Reiter's Syndrome

Reiter’s syndrome is an inflammatory reaction to an infection somewhere in the body. It usually follows an infection of the urinary, genital, or digestive tract. It is treated with rest and medication.

  • Causes

    Reiter's syndrome is triggered by certain infections. It is usually caused by the bacterium
    that causes chlamydia. Chlamydia is transmitted through sexual contact with an infected partner. The infection can also begin in the digestive system. In these cases, the infection occurs after eating food tainted with bacteria.

  • Definition

    Reiter’s syndrome is an inflammatory reaction to an infection somewhere in the body. It usually follows an infection of the urinary, genital, or digestive tract. It is treated with rest and medication.

  • Diagnosis

    Your doctor will ask about your symptoms and medical history. A physical exam will be done. Your doctor uses these findings to help make the diagnosis. There is no specific test to check for Reiter’s syndrome.

    Your doctor may need to test your bodily fluids and tissues. This can be done with:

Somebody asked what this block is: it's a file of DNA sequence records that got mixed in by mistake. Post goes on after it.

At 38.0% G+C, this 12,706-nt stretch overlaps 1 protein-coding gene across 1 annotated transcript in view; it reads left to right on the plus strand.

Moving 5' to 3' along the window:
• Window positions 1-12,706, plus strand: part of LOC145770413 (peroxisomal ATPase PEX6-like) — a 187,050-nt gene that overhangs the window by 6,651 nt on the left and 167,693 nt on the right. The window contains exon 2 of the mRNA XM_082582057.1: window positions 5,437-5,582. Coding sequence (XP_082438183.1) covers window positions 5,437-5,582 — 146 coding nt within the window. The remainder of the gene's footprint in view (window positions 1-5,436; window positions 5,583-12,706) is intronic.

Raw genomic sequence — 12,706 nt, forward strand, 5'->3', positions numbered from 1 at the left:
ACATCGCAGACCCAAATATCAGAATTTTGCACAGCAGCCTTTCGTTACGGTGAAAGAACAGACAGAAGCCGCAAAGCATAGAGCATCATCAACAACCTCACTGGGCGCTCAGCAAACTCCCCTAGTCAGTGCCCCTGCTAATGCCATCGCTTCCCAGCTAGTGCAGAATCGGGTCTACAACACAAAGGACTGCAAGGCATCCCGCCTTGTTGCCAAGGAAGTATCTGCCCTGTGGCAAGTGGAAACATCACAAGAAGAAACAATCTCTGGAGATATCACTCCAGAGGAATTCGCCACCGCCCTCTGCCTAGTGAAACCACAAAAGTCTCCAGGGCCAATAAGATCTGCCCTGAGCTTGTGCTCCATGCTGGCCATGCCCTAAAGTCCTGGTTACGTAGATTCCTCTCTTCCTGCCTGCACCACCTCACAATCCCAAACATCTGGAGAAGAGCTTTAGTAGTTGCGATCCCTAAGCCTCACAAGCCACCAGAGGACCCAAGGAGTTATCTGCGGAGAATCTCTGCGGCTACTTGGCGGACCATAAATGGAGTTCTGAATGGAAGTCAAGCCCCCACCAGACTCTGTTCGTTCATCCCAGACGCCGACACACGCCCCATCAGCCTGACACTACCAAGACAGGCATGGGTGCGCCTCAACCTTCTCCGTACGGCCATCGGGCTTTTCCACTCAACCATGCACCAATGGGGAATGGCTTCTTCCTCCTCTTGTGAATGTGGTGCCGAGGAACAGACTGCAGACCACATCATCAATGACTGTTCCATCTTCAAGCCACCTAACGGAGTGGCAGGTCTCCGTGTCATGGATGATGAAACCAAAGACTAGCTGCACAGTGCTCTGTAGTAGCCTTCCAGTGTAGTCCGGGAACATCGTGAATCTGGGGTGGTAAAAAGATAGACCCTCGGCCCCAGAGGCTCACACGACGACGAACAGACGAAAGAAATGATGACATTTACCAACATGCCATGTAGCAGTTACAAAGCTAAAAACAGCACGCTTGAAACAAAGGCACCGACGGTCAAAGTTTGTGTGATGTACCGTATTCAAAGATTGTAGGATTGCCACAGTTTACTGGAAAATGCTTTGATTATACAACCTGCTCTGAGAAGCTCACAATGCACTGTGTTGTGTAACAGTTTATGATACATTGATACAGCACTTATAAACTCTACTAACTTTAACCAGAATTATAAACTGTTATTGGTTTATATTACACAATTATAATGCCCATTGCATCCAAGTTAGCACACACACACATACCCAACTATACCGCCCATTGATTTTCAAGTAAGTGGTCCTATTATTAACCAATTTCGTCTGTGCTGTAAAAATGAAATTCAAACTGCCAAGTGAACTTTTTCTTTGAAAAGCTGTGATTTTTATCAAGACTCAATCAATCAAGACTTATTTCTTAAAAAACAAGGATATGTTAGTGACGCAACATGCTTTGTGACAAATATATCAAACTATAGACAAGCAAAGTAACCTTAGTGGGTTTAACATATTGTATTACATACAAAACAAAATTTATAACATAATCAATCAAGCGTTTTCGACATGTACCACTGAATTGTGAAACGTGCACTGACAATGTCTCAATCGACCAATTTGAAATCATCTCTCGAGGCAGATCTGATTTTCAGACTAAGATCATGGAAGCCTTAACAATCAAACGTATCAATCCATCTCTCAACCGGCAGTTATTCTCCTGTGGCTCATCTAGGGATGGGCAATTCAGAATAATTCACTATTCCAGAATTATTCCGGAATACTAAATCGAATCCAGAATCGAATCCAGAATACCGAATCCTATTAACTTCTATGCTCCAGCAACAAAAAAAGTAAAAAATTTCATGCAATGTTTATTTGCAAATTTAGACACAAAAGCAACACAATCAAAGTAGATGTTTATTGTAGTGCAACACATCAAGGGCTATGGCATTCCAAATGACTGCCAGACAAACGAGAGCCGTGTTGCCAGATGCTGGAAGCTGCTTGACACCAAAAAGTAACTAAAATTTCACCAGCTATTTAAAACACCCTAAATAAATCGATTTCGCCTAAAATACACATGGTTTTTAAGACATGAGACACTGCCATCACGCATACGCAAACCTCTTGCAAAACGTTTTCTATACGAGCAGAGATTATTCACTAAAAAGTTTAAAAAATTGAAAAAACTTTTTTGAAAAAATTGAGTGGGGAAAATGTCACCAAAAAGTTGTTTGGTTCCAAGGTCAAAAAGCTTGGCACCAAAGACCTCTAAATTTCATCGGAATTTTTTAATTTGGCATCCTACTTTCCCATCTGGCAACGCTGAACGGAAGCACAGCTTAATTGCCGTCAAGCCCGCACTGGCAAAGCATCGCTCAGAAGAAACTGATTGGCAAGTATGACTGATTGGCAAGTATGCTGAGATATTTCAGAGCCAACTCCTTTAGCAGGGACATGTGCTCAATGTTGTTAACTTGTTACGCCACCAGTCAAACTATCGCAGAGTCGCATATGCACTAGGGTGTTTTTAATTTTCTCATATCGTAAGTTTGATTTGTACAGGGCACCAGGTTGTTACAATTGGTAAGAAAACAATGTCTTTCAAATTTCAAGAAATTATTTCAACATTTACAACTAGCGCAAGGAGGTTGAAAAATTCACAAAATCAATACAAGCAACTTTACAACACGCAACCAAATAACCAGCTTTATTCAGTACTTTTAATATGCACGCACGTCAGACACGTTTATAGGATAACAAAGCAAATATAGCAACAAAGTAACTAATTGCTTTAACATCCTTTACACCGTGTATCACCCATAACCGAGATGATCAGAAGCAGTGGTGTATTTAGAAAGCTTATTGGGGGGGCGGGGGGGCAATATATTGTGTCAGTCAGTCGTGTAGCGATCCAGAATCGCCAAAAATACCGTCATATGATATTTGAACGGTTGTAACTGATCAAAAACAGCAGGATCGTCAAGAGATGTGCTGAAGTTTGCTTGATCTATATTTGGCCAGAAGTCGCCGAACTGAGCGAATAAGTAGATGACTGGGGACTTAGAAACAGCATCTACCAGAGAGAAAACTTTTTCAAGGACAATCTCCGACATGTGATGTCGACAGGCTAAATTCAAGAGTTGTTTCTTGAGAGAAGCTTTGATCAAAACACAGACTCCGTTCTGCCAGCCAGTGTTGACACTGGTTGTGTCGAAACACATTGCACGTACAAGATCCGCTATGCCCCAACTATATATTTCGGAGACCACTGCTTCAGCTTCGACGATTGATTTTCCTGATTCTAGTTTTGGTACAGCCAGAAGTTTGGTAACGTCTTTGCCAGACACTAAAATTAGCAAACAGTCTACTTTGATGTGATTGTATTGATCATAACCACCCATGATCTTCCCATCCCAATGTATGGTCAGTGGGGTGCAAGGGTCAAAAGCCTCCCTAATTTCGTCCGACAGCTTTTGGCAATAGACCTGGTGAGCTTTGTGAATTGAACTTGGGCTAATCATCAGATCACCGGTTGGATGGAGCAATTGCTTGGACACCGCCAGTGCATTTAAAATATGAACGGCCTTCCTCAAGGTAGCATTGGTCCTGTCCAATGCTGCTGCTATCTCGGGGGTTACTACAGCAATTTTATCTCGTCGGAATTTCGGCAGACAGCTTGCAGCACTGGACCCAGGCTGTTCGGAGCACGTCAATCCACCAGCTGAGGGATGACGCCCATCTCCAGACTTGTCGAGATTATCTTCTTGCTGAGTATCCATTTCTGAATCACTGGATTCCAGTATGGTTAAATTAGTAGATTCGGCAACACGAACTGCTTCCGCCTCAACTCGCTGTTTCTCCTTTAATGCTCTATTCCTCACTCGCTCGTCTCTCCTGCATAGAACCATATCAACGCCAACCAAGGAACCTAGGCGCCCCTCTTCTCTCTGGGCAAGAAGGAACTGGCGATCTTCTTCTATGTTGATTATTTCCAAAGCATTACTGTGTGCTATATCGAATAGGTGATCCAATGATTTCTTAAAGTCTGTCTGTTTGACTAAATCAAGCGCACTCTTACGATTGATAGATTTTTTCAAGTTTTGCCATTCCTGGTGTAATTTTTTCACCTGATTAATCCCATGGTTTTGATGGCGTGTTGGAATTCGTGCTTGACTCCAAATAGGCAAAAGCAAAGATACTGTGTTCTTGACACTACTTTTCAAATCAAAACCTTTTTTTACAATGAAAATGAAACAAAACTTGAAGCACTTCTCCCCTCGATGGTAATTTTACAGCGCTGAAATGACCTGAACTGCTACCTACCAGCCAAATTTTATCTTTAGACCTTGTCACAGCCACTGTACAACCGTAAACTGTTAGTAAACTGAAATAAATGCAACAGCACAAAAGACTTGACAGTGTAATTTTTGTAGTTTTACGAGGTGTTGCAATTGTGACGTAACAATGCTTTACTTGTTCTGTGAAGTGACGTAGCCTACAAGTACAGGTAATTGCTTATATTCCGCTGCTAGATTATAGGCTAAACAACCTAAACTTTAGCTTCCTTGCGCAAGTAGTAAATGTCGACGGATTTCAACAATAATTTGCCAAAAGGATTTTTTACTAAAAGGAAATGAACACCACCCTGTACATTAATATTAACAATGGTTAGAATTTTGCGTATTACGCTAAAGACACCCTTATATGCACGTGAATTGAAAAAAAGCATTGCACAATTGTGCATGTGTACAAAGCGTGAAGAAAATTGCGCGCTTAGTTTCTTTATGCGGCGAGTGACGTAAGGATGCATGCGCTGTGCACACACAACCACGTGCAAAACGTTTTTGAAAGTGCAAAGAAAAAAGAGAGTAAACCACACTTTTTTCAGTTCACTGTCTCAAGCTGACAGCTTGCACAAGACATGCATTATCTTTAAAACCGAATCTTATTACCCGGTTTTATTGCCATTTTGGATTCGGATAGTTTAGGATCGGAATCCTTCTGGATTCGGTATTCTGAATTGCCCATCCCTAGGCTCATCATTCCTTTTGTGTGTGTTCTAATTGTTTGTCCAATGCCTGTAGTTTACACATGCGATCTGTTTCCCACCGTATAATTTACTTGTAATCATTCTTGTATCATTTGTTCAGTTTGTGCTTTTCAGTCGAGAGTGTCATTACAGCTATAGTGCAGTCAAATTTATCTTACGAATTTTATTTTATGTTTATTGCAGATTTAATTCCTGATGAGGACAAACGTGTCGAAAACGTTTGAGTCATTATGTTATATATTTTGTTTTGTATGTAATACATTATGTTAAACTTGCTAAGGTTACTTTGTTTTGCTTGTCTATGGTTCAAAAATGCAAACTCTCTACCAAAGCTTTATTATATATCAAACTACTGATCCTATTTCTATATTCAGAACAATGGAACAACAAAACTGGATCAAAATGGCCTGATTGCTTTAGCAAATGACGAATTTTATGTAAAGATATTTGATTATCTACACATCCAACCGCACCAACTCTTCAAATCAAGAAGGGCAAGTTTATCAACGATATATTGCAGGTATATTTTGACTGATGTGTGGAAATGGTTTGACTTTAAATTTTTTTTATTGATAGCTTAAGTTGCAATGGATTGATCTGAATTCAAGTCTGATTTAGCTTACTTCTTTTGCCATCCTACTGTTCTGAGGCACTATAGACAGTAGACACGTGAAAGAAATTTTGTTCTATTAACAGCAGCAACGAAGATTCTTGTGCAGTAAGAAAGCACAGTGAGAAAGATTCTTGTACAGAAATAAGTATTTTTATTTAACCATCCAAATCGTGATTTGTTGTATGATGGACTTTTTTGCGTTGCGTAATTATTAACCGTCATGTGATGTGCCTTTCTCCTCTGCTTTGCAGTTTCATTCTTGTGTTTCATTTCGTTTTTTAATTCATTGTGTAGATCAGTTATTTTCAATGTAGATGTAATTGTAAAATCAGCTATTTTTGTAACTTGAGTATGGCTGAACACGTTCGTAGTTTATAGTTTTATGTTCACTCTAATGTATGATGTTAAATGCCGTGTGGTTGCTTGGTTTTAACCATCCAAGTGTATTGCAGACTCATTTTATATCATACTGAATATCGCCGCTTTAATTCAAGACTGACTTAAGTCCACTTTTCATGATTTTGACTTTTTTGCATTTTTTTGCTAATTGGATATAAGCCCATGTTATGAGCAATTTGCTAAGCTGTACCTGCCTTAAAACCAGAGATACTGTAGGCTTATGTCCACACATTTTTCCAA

• Blood tests
    • Culture, gram stain, or other tests
    • Removal of fluid from the affected joints

    Your doctor may need pictures of your bodily structures. This can be done with X-rays.

  • Prevention

    To reduce your chances of getting Reiter's syndrome, take these steps:

    • Always use a latex condom during sexual activity
    • Have a monogamous relationship
    • Do not go back and forth between sexual partners
    • Have regular checkups for STDs
    • Wash hands before eating or handling food
    • Only eat foods that have been stored and prepared properly

  • Risk Factors

    Factors that increase your risk of getting Reiter's syndrome include:

    • Family members with Reiter's syndrome
    • Inheriting the genetic trait associated with Reiter’s syndrome (HLA-B27)
    • Having a chlamydia infection or an infection in the digestive system

  • Symptoms

    Symptoms occur in the joints, the eyes, the urinary tract, and genitals. Men and women may experience different symptoms. In rare cases, heart problems may develop later in the disease.

  • Treatment

    There is no cure for Reiter’s syndrome. Most patients recover from the initial episode within 12 months. But some develop mild, chronic arthritis. Some patients suffer from additional episodes of the disorder.

    Treatment aims to relieve symptoms and may include: